Mon. Jun 17th, 2019

Reflecting on global climate change protests

Alexandra Gers Deputy Editor-in-Chief: Online

It has been exactly one week since students across the world partook in climate change protests. The march was inspired by 16-year-old Swedish climate activist Greta Thunberg, who has skipped school every Friday for the past six months to protest the lack of government action and irreversible effects of climate change.

During periods 5 and 7 on March 15, students flocked to Parliament Square to participate in the second youth climate change march, which was organized by U.K. based group Youth Strike 4 Climate.

Having heard about the first march, which took place in February, Co-Presidents of the Sustainability Council Jacob Nathan (’19) and Monet Streit (’19) wanted to involve ASL students. Nathan said that they wanted to get more “crowd support for [the march] so more people would come.”

The Sustainability Council’s goal was aided by the Student Council, who posted on their Facebook page and hosted a poster making session the day before the march. Furthermore, the administration sent out a high school-wide email explaining that while the protest wasn’t school-sponsored, they supported students’ ability to protest, so the missed classes were not marked as unexcused absences. “Our high school’s philosophy is to support student activism and to respect students’ opportunity to organize,” High School Principal Devan Ganeshananthan wrote in his email.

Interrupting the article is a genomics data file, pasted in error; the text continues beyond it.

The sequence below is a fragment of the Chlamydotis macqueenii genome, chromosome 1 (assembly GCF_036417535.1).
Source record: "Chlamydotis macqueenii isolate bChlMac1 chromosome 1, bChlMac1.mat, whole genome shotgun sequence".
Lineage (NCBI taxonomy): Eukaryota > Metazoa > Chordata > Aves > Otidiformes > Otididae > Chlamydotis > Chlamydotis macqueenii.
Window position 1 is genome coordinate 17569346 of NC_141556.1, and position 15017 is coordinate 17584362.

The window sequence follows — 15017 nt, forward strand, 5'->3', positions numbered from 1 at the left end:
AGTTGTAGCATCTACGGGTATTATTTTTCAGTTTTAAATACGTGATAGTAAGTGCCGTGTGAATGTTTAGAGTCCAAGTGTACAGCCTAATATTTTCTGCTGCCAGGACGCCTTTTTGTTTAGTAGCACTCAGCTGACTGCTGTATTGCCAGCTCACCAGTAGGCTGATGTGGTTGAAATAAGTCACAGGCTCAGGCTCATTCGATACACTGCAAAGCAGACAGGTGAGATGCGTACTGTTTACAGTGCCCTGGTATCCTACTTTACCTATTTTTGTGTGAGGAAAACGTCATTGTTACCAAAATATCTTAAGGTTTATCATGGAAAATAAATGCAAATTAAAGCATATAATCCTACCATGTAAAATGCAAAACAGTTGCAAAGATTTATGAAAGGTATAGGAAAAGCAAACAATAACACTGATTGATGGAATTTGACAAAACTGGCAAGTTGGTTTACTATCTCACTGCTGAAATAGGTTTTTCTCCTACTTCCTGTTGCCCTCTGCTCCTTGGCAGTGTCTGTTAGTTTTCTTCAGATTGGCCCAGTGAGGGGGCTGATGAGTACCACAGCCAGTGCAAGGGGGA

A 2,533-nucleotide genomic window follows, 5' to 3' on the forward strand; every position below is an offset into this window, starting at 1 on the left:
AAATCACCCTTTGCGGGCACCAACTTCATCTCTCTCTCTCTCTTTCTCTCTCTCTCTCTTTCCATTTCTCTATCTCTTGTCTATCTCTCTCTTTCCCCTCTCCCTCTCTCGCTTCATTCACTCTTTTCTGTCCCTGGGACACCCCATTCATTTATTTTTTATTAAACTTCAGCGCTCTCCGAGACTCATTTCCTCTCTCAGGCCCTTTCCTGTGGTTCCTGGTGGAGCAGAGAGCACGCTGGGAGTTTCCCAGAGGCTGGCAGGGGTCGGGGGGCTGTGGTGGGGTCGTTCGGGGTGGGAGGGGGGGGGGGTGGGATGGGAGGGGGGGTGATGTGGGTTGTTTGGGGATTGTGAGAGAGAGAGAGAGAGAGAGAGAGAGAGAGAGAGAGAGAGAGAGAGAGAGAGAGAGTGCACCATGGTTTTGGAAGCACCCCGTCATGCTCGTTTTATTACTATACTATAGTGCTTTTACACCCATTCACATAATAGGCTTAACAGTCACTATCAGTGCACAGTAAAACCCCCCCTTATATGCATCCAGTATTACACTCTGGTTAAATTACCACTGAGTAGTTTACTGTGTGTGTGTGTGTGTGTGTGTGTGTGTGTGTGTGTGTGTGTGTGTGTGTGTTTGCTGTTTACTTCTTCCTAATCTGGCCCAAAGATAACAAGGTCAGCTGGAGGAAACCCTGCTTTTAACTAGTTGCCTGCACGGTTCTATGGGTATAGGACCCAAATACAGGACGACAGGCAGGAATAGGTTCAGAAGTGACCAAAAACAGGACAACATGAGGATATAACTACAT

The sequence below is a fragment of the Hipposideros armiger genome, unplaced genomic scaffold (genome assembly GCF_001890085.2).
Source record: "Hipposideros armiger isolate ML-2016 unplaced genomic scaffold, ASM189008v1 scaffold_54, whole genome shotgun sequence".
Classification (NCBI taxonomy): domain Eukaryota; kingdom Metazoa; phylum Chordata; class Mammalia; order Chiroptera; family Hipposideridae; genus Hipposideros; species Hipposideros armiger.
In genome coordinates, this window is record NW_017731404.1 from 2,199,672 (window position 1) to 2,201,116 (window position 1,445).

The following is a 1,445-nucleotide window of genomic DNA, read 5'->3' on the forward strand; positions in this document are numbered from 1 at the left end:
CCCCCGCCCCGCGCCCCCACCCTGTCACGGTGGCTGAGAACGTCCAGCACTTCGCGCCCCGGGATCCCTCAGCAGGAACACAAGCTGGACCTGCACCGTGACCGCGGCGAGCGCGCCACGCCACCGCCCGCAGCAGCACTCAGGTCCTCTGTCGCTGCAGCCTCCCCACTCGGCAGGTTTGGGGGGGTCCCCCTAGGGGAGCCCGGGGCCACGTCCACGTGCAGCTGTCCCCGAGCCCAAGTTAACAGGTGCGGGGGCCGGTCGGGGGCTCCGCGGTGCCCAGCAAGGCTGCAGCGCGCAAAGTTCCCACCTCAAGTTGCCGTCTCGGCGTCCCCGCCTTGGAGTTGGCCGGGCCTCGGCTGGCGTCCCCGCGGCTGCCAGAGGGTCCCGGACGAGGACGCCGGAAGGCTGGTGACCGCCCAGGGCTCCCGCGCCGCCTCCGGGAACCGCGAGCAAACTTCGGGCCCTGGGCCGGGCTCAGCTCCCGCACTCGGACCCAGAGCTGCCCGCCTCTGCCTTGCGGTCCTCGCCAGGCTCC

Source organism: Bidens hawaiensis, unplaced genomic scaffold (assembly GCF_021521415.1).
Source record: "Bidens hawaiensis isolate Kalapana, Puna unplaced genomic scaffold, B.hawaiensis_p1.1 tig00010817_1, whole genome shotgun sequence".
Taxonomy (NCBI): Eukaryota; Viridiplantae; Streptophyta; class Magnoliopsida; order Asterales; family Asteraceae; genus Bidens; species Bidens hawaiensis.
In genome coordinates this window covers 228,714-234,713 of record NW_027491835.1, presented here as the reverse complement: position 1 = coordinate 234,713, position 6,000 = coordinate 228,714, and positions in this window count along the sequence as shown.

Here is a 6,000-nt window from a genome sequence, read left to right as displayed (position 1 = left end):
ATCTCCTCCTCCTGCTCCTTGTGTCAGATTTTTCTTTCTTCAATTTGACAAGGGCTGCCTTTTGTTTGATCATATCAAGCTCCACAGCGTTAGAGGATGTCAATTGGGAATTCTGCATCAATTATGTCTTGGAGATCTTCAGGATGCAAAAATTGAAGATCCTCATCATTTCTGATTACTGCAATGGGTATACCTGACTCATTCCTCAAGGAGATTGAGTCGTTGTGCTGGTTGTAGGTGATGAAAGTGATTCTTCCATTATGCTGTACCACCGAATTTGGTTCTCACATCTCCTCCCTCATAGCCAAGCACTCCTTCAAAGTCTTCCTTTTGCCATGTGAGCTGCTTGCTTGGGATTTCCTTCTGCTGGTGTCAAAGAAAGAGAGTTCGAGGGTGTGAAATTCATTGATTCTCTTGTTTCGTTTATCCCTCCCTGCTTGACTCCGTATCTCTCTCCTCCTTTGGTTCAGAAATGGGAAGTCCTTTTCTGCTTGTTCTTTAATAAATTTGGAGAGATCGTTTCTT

Students walked from Parliament Square to Buckingham Palace where demonstrators climbed on top of the structures and lead chants.

Sustainability Council member Emma Whitman (’21), who partook in the march believes that it was the perfect opportunity to raise awareness for the irreversible effects of climate change. “Our climate is the most important thing and an issue that we can tackle because, without that, there would be nothing else,” Whitman said.

While some students did not participate in the march due to conflicting interests or exams scheduled on the day, some students like Randy* (’21) could not protest due to their connection to the U.S. Embassy, but still felt it to be an important event. “It’s hard not being able to express your opinions, especially when it’s something like climate change,” he said.

Due to the pressing issues of climate change and passionate young activists, the march was full of intensity: students climbing on buildings, chanting and shouting. Astaria Menzies (’19), who attended the protest, said, “It was breathtaking to see people of all ages coming from different places uniting to fight for the same thing, and even more breathtaking knowing other countries were doing the exact same.”

Nathan felt similarly but believes that there is much more to be done before the 12-year deadline set by UN climate change reports to limit irreversible catastrophic effects. “The march was a meaningful step forward in that people of our age group are actively engaging in possibly the most important issue of our time,” he said. “I think we have a long way to go in terms of keeping governments around the world accountable for their footprint.”

Nathan further recognizes the importance of change coming directly from the government through legislations. “The next step is to keep the pressure on those in power and make it clear that until they make ambitious and legally binding pledges to reduce emissions and fulfill their roles as politicians, then we won’t fulfill ours as students,” he said. “MPs need to listen to what we want as we’ll be the ones voting over the next few years… The sooner we act, the less difficult and expensive it will be.”

Izzy Harris and Lea George contributed to reporting

Photos by Alexandra Gers

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